Small portions of meat, such as cubes of chicken breast in your salads or strips of marinated beef for your fajitas, will satisfy your cravings and your mineral needs while keeping calories and saturated fat under control.
Whether you end up adding meat to your diet or subtracting half the meatballs from your spaghetti, consider the changes another adventure in pregnancy. Maybe those changes will even stick.
Tips For A Safe Vegetarian Or Vegan Pregnancy
Vegetarian or vegan pregnancies can be just as healthful for mom and baby; simply pay extra attention to your intake of the following important nutrients:
Calcium and vitamin D If you don't eat dairy foods, rely on calcium- and vitamin D-fortified soymilk, orange juice and tofu.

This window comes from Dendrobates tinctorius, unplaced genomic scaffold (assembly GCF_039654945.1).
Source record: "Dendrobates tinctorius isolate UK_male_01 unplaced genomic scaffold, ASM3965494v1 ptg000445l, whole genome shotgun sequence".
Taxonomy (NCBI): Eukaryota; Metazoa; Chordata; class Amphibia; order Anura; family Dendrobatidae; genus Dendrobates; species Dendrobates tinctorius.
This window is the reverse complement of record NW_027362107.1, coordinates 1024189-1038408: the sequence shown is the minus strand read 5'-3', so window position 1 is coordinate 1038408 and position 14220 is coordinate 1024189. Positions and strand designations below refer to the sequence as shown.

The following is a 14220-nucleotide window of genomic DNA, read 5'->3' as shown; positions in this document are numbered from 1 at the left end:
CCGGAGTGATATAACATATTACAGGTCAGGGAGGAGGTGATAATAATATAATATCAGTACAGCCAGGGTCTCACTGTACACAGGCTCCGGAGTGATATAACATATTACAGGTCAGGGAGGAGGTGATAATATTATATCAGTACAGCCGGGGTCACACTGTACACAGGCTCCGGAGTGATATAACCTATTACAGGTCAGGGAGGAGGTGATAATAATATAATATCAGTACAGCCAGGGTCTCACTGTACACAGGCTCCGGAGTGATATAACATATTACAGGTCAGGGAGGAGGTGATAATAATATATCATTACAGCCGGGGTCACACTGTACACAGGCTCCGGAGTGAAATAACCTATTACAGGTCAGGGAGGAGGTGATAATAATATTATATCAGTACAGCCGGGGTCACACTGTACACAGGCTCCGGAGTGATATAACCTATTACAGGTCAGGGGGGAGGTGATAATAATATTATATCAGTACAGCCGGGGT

Iron To boost absorption of the iron in fruits, vegetables, grains and nuts, combine iron-rich foods (lentils, soybeans, spinach and tofu are the best) with foods high in vitamin C, such as bell peppers, broccoli, tomatoes and citrus fruits. Also talk to your doctor about taking an iron supplement.
Omega-3 fatty acids Omega-3s are important for cardiovascular health and fetal brain and eye development. Many experts recommend that pregnant vegans take a DHA supplement made from microalgae.
Protein Legumes and first-generation soy products such as tofu and tempeh will help you get your extra 20 grams to 25 grams of protein per day.
Vitamin B12 Prenatal vitamins and fortified foods such as soymilk, meat substitutes, energy bars and breakfast cereals are the only reliable vegan sources of vitamin B12.